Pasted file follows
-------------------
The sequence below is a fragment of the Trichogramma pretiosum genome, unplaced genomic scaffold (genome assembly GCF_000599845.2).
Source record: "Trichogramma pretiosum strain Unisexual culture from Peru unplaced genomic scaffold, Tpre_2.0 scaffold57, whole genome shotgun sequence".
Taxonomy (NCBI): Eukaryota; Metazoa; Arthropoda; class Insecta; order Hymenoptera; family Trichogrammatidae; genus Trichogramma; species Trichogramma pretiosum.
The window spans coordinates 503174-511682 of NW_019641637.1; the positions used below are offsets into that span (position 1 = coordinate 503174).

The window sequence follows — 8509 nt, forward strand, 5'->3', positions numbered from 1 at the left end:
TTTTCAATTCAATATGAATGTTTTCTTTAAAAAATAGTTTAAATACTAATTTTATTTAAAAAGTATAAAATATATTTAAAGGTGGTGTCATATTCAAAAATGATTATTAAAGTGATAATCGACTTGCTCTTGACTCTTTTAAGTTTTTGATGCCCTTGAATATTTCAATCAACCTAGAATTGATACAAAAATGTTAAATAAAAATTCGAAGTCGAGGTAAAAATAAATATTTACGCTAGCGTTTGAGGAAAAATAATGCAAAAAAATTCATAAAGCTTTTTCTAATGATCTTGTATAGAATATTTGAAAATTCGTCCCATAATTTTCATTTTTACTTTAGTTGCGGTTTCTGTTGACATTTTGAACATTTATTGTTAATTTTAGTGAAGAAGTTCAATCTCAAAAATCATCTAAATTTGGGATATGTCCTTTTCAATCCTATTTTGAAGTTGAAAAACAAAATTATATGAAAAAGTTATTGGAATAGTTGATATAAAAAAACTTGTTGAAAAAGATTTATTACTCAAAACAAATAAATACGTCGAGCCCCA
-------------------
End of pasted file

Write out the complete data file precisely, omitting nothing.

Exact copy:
The sequence below is a fragment of the Trichogramma pretiosum genome, unplaced genomic scaffold (genome assembly GCF_000599845.2).
Source record: "Trichogramma pretiosum strain Unisexual culture from Peru unplaced genomic scaffold, Tpre_2.0 scaffold57, whole genome shotgun sequence".
Taxonomy (NCBI): Eukaryota; Metazoa; Arthropoda; class Insecta; order Hymenoptera; family Trichogrammatidae; genus Trichogramma; species Trichogramma pretiosum.
The window spans coordinates 503174-511682 of NW_019641637.1; the positions used below are offsets into that span (position 1 = coordinate 503174).

The window sequence follows — 8509 nt, forward strand, 5'->3', positions numbered from 1 at the left end:
TTTTCAATTCAATATGAATGTTTTCTTTAAAAAATAGTTTAAATACTAATTTTATTTAAAAAGTATAAAATATATTTAAAGGTGGTGTCATATTCAAAAATGATTATTAAAGTGATAATCGACTTGCTCTTGACTCTTTTAAGTTTTTGATGCCCTTGAATATTTCAATCAACCTAGAATTGATACAAAAATGTTAAATAAAAATTCGAAGTCGAGGTAAAAATAAATATTTACGCTAGCGTTTGAGGAAAAATAATGCAAAAAAATTCATAAAGCTTTTTCTAATGATCTTGTATAGAATATTTGAAAATTCGTCCCATAATTTTCATTTTTACTTTAGTTGCGGTTTCTGTTGACATTTTGAACATTTATTGTTAATTTTAGTGAAGAAGTTCAATCTCAAAAATCATCTAAATTTGGGATATGTCCTTTTCAATCCTATTTTGAAGTTGAAAAACAAAATTATATGAAAAAGTTATTGGAATAGTTGATATAAAAAAACTTGTTGAAAAAGATTTATTACTCAAAACAAATAAATACGTCGAGCCCCA